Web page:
The panel noted that like RDOF, the Broadband Technology Opportunities Program from Barack Obama’s presidency also differed from the IIJA in that it did not rely on individual states to dispense funds.
Mitchell attributes these differences in the IIJA in part to general trends toward decentralization in policy.
Our Broadband Breakfast Live Online events take place on Wednesday at 12 Noon ET. You can watch the January 19, 2022, event on this page. You can also PARTICIPATE in the current Broadband Breakfast Live Online event. REGISTER HERE.
Wednesday, January 19, 2022, 12 Noon ET — The Community Broadband Network Approach to Infrastructure Funding
Community broadband networks will play a crucial role in the implementation of the Infrastructure, Investment and Jobs Act, particularly the Broadband Equity, Access and Deployment program, and the Digital Equity Act. This vital session of Broadband Breakfast Live Online will bring our friends from MuniNetworks.org, the Community Broadband Networks Initiative of the Institute for Local Self Reliance, to discuss the issues, trends and concerns they are following. What open questions remain about the IIJA rules? How do the Treasury Department’s rules on the State & Local Fiscal Recovery Funds program interact with the IIJA program? What concerns should community networks have about the next stages of federal funding in their states?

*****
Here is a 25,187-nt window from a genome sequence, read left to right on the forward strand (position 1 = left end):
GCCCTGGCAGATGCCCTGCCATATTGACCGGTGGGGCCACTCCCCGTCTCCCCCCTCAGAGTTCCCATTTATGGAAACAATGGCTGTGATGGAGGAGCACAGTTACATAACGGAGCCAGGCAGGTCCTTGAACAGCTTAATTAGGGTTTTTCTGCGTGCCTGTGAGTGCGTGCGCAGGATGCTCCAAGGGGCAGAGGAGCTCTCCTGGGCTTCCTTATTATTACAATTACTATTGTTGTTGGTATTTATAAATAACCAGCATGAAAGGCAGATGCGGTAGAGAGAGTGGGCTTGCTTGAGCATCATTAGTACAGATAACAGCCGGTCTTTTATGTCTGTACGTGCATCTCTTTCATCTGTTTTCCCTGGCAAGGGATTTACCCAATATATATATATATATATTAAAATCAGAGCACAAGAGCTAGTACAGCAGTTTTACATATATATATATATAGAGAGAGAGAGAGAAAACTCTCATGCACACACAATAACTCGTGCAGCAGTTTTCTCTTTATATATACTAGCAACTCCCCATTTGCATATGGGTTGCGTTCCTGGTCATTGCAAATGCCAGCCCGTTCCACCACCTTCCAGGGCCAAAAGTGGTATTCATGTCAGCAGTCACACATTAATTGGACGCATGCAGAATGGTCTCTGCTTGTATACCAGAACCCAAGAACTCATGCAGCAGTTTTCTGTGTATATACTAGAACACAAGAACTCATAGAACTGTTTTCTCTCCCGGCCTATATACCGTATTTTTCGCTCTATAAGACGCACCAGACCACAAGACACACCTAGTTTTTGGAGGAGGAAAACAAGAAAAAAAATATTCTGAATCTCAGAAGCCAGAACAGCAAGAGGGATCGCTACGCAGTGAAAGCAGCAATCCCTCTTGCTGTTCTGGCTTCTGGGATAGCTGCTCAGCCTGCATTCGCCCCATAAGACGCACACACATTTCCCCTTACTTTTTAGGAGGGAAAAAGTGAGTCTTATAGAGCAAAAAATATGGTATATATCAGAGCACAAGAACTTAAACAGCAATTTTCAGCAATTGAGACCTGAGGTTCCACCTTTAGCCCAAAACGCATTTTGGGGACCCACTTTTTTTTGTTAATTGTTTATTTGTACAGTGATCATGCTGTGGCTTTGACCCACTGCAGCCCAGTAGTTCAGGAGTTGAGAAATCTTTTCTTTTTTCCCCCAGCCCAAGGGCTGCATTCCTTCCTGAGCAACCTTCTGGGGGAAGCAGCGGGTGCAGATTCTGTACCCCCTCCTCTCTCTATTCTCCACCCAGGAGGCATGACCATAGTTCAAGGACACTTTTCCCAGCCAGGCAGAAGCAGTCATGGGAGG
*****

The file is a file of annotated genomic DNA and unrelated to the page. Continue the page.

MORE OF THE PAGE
Panelists for this Broadband Breakfast Live Online session:
- DeAnne Cuellar, Community Broadband Outreach Team Lead, ILSR’s Community Broadband Network Initiative
- Sean Gonsalves, Senior Reporter, Editor and Researcher, ILSR’s Community Broadband Network Initiative
- Ry Marcattilio-McCracken, Senior Researcher, ILSR’s Community Broadband Network Initiative
- Christopher Mitchell, Director, ILSR’s Community Broadband Network Initiative
- Drew Clark (moderator), Editor and Publisher, Broadband Breakfast
Please note: Our event on “State Broadband Officials and the Broadband Infrastructure Surge” has been moved to February 16, 2022.
- Christopher Mitchell: Treasury Department Rescue Plan Act Rules Improve Broadband Funding, Broadband Breakfast, January 13, 2022
DeAnne Cuellar is a tech equity advocate and communications strategist from San Antonio, Texas. She served as Mayor Ron Nirenberg’s digital inclusion appointee to the City of San Antonio’s Innovation & Technology Committee, resulting in several policy and funding priorities to close the digital divide. As a social impact entrepreneur, she co-founded several cross-sector nonprofit initiatives, advocating for justice, equity, diversity, and inclusion for historically underrepresented communities.